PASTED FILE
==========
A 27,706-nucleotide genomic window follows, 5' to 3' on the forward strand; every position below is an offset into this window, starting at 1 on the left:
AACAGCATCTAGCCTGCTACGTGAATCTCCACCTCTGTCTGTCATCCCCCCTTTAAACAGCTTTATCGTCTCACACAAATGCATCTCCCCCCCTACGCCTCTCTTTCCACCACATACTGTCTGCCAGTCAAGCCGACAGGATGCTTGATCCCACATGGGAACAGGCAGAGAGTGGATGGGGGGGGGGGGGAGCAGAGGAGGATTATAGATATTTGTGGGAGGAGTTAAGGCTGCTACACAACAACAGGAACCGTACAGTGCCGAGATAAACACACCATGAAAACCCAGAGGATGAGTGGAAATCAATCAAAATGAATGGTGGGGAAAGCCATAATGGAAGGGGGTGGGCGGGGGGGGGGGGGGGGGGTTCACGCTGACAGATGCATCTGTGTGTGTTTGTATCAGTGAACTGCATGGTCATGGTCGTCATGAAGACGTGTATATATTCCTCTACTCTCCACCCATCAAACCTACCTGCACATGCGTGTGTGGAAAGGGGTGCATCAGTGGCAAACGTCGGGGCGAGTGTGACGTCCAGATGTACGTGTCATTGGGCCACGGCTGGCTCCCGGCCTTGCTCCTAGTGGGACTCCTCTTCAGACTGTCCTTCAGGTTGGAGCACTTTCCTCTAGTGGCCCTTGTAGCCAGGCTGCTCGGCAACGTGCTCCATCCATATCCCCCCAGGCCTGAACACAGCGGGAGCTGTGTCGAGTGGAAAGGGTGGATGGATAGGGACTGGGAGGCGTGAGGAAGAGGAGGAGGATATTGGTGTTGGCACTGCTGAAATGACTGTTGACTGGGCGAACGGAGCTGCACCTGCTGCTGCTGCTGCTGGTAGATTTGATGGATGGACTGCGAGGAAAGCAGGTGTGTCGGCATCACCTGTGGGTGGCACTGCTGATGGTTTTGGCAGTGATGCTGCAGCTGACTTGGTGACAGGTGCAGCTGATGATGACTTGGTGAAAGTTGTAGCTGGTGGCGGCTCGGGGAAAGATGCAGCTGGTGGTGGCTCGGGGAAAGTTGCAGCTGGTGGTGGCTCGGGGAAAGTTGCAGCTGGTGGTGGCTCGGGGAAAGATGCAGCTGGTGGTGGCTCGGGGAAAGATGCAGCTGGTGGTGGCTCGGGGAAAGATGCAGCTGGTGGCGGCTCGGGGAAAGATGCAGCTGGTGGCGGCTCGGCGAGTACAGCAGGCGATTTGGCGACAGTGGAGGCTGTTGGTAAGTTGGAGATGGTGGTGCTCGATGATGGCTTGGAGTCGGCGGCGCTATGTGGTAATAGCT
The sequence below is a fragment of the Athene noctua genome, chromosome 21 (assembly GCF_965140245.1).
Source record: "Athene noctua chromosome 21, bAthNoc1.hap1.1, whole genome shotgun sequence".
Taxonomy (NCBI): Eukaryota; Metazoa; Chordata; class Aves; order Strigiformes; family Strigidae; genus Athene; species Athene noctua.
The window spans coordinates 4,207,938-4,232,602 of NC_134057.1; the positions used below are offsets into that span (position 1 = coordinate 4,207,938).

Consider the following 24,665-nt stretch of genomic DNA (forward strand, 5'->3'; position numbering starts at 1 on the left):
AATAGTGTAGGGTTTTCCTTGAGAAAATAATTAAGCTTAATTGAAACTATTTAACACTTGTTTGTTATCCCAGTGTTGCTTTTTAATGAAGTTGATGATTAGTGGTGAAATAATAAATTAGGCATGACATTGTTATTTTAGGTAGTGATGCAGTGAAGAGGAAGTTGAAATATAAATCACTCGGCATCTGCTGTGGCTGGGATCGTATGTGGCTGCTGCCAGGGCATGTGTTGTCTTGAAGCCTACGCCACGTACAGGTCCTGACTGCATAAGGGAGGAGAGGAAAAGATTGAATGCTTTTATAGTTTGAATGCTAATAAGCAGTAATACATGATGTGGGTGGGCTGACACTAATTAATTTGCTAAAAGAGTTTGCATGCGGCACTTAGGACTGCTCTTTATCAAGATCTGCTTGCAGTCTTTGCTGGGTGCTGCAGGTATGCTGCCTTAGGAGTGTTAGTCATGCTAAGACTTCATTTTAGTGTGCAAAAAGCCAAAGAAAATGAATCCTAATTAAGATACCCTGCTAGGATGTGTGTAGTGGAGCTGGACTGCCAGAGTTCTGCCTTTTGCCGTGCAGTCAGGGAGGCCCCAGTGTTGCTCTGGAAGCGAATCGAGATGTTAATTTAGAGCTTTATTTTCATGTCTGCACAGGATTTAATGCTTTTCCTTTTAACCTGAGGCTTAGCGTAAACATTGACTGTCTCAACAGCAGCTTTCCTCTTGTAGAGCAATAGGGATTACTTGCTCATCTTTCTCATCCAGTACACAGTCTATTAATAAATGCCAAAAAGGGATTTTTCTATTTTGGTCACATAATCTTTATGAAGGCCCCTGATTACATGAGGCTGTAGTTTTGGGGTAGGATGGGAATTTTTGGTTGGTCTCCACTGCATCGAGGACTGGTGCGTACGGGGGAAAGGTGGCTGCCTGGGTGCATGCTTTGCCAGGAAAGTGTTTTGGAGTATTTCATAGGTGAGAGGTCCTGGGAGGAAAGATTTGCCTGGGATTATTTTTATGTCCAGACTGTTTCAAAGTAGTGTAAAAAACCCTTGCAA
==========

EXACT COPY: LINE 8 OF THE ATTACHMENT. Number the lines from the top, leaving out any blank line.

AATAGTGTAGGGTTTTCCTTGAGAAAATAATTAAGCTTAATTGAAACTATTTAACACTTGTTTGTTATCCCAGTGTTGCTTTTTAATGAAGTTGATGATTAGTGGTGAAATAATAAATTAGGCATGACATTGTTATTTTAGGTAGTGATGCAGTGAAGAGGAAGTTGAAATATAAATCACTCGGCATCTGCTGTGGCTGGGATCGTATGTGGCTGCTGCCAGGGCATGTGTTGTCTTGAAGCCTACGCCACGTACAGGTCCTGACTGCATAAGGGAGGAGAGGAAAAGATTGAATGCTTTTATAGTTTGAATGCTAATAAGCAGTAATACATGATGTGGGTGGGCTGACACTAATTAATTTGCTAAAAGAGTTTGCATGCGGCACTTAGGACTGCTCTTTATCAAGATCTGCTTGCAGTCTTTGCTGGGTGCTGCAGGTATGCTGCCTTAGGAGTGTTAGTCATGCTAAGACTTCATTTTAGTGTGCAAAAAGCCAAAGAAAATGAATCCTAATTAAGATACCCTGCTAGGATGTGTGTAGTGGAGCTGGACTGCCAGAGTTCTGCCTTTTGCCGTGCAGTCAGGGAGGCCCCAGTGTTGCTCTGGAAGCGAATCGAGATGTTAATTTAGAGCTTTATTTTCATGTCTGCACAGGATTTAATGCTTTTCCTTTTAACCTGAGGCTTAGCGTAAACATTGACTGTCTCAACAGCAGCTTTCCTCTTGTAGAGCAATAGGGATTACTTGCTCATCTTTCTCATCCAGTACACAGTCTATTAATAAATGCCAAAAAGGGATTTTTCTATTTTGGTCACATAATCTTTATGAAGGCCCCTGATTACATGAGGCTGTAGTTTTGGGGTAGGATGGGAATTTTTGGTTGGTCTCCACTGCATCGAGGACTGGTGCGTACGGGGGAAAGGTGGCTGCCTGGGTGCATGCTTTGCCAGGAAAGTGTTTTGGAGTATTTCATAGGTGAGAGGTCCTGGGAGGAAAGATTTGCCTGGGATTATTTTTATGTCCAGACTGTTTCAAAGTAGTGTAAAAAACCCTTGCAA